The problems of ruminant feeding have received considerable attention in the tropics and sub-tropics. Most of the research has focused on treating roughage in the late dry season when the quality and quantity of food supply from natural pastures become limiting. Moreover, ruminant animals have evolved the ability to utilize and digest fibrous materials. In contrast to the situation in the tropics and sub-tropics, in many developed countries, foods that are suitable for human consumption are very often used for feeding both monogastrics and ruminant animals. Nitrogen deficiency is the most important limiting factor in these feeds. Maize stover is a major animal feed resources in Nigeria. Maize stover is categorized under the high fiber-low protein feed resources available for livestock production in the tropics. High fiber-low protein feeds include fibrous residues arising from crops grown for human consumption, such as straws and stovers from rice, millet, sorghum and maize, and sugarcane bagasse. Though maize stovers is the most abundant of all agricultural residues and has a great potential as a feed-stuff for ruminants, it appears that 1ivestock production based on these stovers are rather low (Tesfayohannes, 2003).
Urea treatment of cereal straws and stovers has received considerable attention due to its simplicity in usage, nitrogen enrichment and improvement in the digestibility of fibrous feeds due to cleavage of linkages between different structural components, which leads to easy action of microbial enzymes and eventually improves the nutritional status of animals and their performance (Fall et al., 1987). The advantage of urea treatment of roughages is that it urea is easily available as a fertilizer grade urea, is cheaper and not hazardous to use compared to NaOH NaoH and NH3, the two most effective treatment chemicals. Moreover, it has the added advantage of increasing the nitrogen content of the feed for use by the micro flora in the rumen to synthesize microbial protein, other conditions in rumen being right (Said and Wanyoike, 1987).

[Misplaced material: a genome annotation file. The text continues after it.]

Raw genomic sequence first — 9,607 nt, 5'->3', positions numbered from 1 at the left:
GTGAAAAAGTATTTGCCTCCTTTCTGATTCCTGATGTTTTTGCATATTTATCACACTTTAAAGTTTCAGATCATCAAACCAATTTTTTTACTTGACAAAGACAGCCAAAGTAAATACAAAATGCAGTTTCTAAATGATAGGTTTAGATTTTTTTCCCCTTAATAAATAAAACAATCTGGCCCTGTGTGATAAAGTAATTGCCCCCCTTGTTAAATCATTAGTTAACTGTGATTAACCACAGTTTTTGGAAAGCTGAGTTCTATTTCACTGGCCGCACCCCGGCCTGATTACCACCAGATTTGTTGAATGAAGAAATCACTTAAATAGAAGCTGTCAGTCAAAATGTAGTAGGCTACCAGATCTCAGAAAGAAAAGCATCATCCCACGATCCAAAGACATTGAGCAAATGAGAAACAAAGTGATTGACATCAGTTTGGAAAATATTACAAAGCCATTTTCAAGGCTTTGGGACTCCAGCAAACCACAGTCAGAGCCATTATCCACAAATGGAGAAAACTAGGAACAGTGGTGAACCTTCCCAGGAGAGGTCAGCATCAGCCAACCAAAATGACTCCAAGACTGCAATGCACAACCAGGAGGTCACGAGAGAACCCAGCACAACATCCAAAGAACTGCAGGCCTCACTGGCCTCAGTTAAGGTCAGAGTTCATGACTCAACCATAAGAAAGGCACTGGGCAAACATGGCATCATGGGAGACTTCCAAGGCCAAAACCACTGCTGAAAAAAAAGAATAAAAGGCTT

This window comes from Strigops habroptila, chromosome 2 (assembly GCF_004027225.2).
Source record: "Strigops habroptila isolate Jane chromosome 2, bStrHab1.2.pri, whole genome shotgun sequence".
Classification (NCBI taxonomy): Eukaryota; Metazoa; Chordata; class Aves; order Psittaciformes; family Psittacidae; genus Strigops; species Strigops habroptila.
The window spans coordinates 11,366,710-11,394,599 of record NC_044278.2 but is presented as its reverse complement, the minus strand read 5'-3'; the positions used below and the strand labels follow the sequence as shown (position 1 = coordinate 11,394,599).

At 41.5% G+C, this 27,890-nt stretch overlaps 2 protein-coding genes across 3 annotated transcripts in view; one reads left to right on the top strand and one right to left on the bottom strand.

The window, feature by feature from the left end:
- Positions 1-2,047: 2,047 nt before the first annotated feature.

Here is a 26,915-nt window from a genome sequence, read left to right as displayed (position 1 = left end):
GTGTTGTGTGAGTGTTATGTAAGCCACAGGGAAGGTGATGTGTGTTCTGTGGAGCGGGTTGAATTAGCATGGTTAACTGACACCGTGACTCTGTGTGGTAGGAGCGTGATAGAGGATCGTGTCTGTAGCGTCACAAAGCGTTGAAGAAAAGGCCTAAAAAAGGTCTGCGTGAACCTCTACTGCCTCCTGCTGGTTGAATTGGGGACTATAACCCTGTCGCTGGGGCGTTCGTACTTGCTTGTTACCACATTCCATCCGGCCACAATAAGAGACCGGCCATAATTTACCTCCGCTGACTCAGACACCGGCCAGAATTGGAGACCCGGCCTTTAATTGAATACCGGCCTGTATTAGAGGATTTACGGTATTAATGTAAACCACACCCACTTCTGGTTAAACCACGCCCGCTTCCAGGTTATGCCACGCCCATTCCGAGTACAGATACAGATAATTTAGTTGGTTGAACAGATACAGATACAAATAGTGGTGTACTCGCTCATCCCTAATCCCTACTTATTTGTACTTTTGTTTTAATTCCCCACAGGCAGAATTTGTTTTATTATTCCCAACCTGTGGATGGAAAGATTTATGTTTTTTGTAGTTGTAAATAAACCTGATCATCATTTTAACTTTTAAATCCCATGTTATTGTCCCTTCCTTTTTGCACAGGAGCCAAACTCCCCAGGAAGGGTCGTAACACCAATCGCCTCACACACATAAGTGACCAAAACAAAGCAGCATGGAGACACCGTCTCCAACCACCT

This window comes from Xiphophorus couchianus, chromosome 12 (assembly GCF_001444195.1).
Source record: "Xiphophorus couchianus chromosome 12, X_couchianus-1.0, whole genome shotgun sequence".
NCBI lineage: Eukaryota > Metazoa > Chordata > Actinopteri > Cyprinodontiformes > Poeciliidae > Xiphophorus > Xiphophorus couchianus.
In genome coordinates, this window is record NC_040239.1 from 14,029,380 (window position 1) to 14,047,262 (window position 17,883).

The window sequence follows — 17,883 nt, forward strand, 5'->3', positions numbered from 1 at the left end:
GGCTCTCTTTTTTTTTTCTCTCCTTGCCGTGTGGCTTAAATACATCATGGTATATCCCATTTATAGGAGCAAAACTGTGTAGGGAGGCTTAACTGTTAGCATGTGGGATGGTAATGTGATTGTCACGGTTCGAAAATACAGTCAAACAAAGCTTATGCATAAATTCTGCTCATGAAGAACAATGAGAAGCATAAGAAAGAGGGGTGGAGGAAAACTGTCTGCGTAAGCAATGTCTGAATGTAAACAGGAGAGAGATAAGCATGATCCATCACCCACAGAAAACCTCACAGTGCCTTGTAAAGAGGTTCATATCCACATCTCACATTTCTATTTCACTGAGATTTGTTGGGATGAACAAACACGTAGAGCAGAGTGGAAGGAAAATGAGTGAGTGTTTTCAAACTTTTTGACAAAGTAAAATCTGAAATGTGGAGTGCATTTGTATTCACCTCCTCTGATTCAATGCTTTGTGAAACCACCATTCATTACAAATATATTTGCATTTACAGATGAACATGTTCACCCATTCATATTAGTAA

Chemical up-grading of maize stovers by means of ammoniation with gaseous or liquid ammonia has received considerable attention in many countries (Sundstol and Coxworth, 1984). An alternative method of ammoniation, using urea as the source of ammonia has been reported by several research workers (Saadullah et al., 1981; Hadjipanayiotou, 1982; Cloete and Kritzinger, 1984; Dias-Da-Silva and Sandstol, 1986). According to Davis et al. (1983), of all the alkalis tested, ammonia is the most preferred because it provides both the alkaline effect and a source of nitrogen. However, alkali treatments are generally expensive and the chemicals are not readily available in many parts of developing countries (Tesfayohannes, 2003).
Urea treatment or supplementation of urea through crop residues increases the nutrient digestibility as well as the rumen ammonia nitrogen concentration and microbial protein synthesis. Urea treatment / supplementation could force the ruminal microorganisms to use NPN more effectively and maximize the availability of amino acids for absorption through the intestine (Woyengo et al., 2004). The amounts of these maize by-products generated annually in the country continue to increase as more people venture into the cultivation of maize, but these by-products have low feeding value because of their poor protein content, energy, minerals and vitamins. Fortunately, the current trend indicates that which maize stovers and cobs are no longer considered as wastes, but are now being converted to animal protein for human consumption (Akinfemi et al., 2010).
Generally, crop residues and by-products are deficient in fermentable energy, fermentable nitrogen, protein and several of the required micronutrients. Brand et al. (1991) postulated that urea-ammoniated diets such as barley, maize stover, oat, wheat straw and oat hay may not be adequate for production functions like growth, pregnancy and lactation. It has been suggested that crop residues and by-products, even when treated, should be fed along with the concentrates. The concentrates was expected to provide the required concentration of protein as well as other nutrients (Singh, 2005).
1.2 GENERAL OBJECTIVE
This study is designed to determine the concentrate supplementation effect on in vitro gas production characteristics of urea treated maize stovers
1.3 SPECIFIC OBJECTIVES
These are to investigate:
- Concentrate supplementation effects on in vitro gas production characteristics of untreated maize Stover
- Concentrate supplementation effects on in vitro gas production characteristics of urea-treated maize Stover
- Urea treatment and concentrate supplementation effects on in vitro gas production characteristics of maize Stover